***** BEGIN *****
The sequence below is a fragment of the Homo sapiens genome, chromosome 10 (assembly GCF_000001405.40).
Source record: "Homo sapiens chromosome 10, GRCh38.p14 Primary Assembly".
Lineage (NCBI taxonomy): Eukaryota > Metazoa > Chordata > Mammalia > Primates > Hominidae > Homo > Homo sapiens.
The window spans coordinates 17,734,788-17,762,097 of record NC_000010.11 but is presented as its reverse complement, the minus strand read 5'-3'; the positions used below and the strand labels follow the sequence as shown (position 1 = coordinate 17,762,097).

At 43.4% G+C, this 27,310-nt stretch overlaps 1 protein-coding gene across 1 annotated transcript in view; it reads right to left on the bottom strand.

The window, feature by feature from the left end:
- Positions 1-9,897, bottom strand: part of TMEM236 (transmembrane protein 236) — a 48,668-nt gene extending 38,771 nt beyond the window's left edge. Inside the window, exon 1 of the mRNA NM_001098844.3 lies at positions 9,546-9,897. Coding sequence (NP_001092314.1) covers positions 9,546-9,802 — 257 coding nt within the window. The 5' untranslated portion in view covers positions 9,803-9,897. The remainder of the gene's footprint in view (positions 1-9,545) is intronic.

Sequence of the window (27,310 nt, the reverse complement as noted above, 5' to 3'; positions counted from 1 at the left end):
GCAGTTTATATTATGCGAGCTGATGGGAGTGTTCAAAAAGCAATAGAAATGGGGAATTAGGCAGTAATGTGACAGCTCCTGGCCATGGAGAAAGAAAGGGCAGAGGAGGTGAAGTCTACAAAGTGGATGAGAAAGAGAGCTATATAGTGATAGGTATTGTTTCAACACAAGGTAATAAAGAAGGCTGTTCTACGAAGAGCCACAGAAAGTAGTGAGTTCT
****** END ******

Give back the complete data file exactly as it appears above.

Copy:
The sequence below is a fragment of the Homo sapiens genome, chromosome 10 (assembly GCF_000001405.40).
Source record: "Homo sapiens chromosome 10, GRCh38.p14 Primary Assembly".
Lineage (NCBI taxonomy): Eukaryota > Metazoa > Chordata > Mammalia > Primates > Hominidae > Homo > Homo sapiens.
The window spans coordinates 17,734,788-17,762,097 of record NC_000010.11 but is presented as its reverse complement, the minus strand read 5'-3'; the positions used below and the strand labels follow the sequence as shown (position 1 = coordinate 17,762,097).

At 43.4% G+C, this 27,310-nt stretch overlaps 1 protein-coding gene across 1 annotated transcript in view; it reads right to left on the bottom strand.

The window, feature by feature from the left end:
- Positions 1-9,897, bottom strand: part of TMEM236 (transmembrane protein 236) — a 48,668-nt gene extending 38,771 nt beyond the window's left edge. Inside the window, exon 1 of the mRNA NM_001098844.3 lies at positions 9,546-9,897. Coding sequence (NP_001092314.1) covers positions 9,546-9,802 — 257 coding nt within the window. The 5' untranslated portion in view covers positions 9,803-9,897. The remainder of the gene's footprint in view (positions 1-9,545) is intronic.

Sequence of the window (27,310 nt, the reverse complement as noted above, 5' to 3'; positions counted from 1 at the left end):
GCAGTTTATATTATGCGAGCTGATGGGAGTGTTCAAAAAGCAATAGAAATGGGGAATTAGGCAGTAATGTGACAGCTCCTGGCCATGGAGAAAGAAAGGGCAGAGGAGGTGAAGTCTACAAAGTGGATGAGAAAGAGAGCTATATAGTGATAGGTATTGTTTCAACACAAGGTAATAAAGAAGGCTGTTCTACGAAGAGCCACAGAAAGTAGTGAGTTCT